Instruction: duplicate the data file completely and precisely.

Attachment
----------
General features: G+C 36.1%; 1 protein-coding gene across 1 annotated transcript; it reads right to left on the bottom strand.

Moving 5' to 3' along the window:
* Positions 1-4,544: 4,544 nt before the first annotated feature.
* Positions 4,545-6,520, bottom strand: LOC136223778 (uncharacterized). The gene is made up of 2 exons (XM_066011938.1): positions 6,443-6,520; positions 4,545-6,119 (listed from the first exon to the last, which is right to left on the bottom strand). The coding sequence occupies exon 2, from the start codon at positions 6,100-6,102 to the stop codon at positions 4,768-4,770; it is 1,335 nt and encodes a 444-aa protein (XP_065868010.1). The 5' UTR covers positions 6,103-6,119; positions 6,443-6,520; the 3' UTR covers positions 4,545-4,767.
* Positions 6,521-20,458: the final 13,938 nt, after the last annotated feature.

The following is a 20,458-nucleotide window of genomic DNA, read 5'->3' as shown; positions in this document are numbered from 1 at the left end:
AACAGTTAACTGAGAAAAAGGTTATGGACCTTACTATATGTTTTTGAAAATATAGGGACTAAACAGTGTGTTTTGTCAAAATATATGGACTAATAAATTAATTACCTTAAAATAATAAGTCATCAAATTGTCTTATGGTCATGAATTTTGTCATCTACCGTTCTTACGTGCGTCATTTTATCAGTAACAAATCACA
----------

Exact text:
General features: G+C 36.1%; 1 protein-coding gene across 1 annotated transcript; it reads right to left on the bottom strand.

Moving 5' to 3' along the window:
* Positions 1-4,544: 4,544 nt before the first annotated feature.
* Positions 4,545-6,520, bottom strand: LOC136223778 (uncharacterized). The gene is made up of 2 exons (XM_066011938.1): positions 6,443-6,520; positions 4,545-6,119 (listed from the first exon to the last, which is right to left on the bottom strand). The coding sequence occupies exon 2, from the start codon at positions 6,100-6,102 to the stop codon at positions 4,768-4,770; it is 1,335 nt and encodes a 444-aa protein (XP_065868010.1). The 5' UTR covers positions 6,103-6,119; positions 6,443-6,520; the 3' UTR covers positions 4,545-4,767.
* Positions 6,521-20,458: the final 13,938 nt, after the last annotated feature.

The following is a 20,458-nucleotide window of genomic DNA, read 5'->3' as shown; positions in this document are numbered from 1 at the left end:
AACAGTTAACTGAGAAAAAGGTTATGGACCTTACTATATGTTTTTGAAAATATAGGGACTAAACAGTGTGTTTTGTCAAAATATATGGACTAATAAATTAATTACCTTAAAATAATAAGTCATCAAATTGTCTTATGGTCATGAATTTTGTCATCTACCGTTCTTACGTGCGTCATTTTATCAGTAACAAATCACA